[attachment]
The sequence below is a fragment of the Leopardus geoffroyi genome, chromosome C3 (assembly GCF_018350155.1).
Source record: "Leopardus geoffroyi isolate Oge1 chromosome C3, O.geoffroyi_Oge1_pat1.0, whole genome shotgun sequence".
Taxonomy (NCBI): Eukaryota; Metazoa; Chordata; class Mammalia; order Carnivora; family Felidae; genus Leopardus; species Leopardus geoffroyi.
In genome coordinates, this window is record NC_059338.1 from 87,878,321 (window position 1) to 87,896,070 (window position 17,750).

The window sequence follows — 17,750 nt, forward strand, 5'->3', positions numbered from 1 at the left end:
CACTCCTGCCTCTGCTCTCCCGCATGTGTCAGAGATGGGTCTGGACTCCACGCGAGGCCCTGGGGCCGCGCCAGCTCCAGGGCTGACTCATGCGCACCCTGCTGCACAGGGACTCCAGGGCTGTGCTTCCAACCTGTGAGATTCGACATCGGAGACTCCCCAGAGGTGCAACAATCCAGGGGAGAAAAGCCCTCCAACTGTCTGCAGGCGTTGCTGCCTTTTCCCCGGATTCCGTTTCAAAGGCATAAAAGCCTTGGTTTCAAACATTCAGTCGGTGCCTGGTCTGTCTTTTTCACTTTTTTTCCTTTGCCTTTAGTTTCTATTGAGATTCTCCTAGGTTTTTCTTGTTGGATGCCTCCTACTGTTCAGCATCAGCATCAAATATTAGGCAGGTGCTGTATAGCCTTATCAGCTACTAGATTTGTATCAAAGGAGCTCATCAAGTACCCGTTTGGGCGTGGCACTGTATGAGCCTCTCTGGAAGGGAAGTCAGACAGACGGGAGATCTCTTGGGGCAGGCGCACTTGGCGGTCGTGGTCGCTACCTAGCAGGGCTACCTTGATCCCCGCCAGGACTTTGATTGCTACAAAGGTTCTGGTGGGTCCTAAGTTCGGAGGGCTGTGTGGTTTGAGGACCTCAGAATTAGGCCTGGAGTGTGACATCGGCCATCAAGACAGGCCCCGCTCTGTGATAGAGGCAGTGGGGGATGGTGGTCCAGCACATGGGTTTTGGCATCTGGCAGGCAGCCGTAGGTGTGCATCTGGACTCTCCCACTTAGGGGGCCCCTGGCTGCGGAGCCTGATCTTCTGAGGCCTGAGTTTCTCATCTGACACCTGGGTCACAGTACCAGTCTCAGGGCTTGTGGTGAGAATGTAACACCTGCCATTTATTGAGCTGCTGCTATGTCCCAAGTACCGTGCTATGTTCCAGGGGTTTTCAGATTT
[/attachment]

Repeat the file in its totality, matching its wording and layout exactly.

The sequence below is a fragment of the Leopardus geoffroyi genome, chromosome C3 (assembly GCF_018350155.1).
Source record: "Leopardus geoffroyi isolate Oge1 chromosome C3, O.geoffroyi_Oge1_pat1.0, whole genome shotgun sequence".
Taxonomy (NCBI): Eukaryota; Metazoa; Chordata; class Mammalia; order Carnivora; family Felidae; genus Leopardus; species Leopardus geoffroyi.
In genome coordinates, this window is record NC_059338.1 from 87,878,321 (window position 1) to 87,896,070 (window position 17,750).

The window sequence follows — 17,750 nt, forward strand, 5'->3', positions numbered from 1 at the left end:
CACTCCTGCCTCTGCTCTCCCGCATGTGTCAGAGATGGGTCTGGACTCCACGCGAGGCCCTGGGGCCGCGCCAGCTCCAGGGCTGACTCATGCGCACCCTGCTGCACAGGGACTCCAGGGCTGTGCTTCCAACCTGTGAGATTCGACATCGGAGACTCCCCAGAGGTGCAACAATCCAGGGGAGAAAAGCCCTCCAACTGTCTGCAGGCGTTGCTGCCTTTTCCCCGGATTCCGTTTCAAAGGCATAAAAGCCTTGGTTTCAAACATTCAGTCGGTGCCTGGTCTGTCTTTTTCACTTTTTTTCCTTTGCCTTTAGTTTCTATTGAGATTCTCCTAGGTTTTTCTTGTTGGATGCCTCCTACTGTTCAGCATCAGCATCAAATATTAGGCAGGTGCTGTATAGCCTTATCAGCTACTAGATTTGTATCAAAGGAGCTCATCAAGTACCCGTTTGGGCGTGGCACTGTATGAGCCTCTCTGGAAGGGAAGTCAGACAGACGGGAGATCTCTTGGGGCAGGCGCACTTGGCGGTCGTGGTCGCTACCTAGCAGGGCTACCTTGATCCCCGCCAGGACTTTGATTGCTACAAAGGTTCTGGTGGGTCCTAAGTTCGGAGGGCTGTGTGGTTTGAGGACCTCAGAATTAGGCCTGGAGTGTGACATCGGCCATCAAGACAGGCCCCGCTCTGTGATAGAGGCAGTGGGGGATGGTGGTCCAGCACATGGGTTTTGGCATCTGGCAGGCAGCCGTAGGTGTGCATCTGGACTCTCCCACTTAGGGGGCCCCTGGCTGCGGAGCCTGATCTTCTGAGGCCTGAGTTTCTCATCTGACACCTGGGTCACAGTACCAGTCTCAGGGCTTGTGGTGAGAATGTAACACCTGCCATTTATTGAGCTGCTGCTATGTCCCAAGTACCGTGCTATGTTCCAGGGGTTTTCAGATTT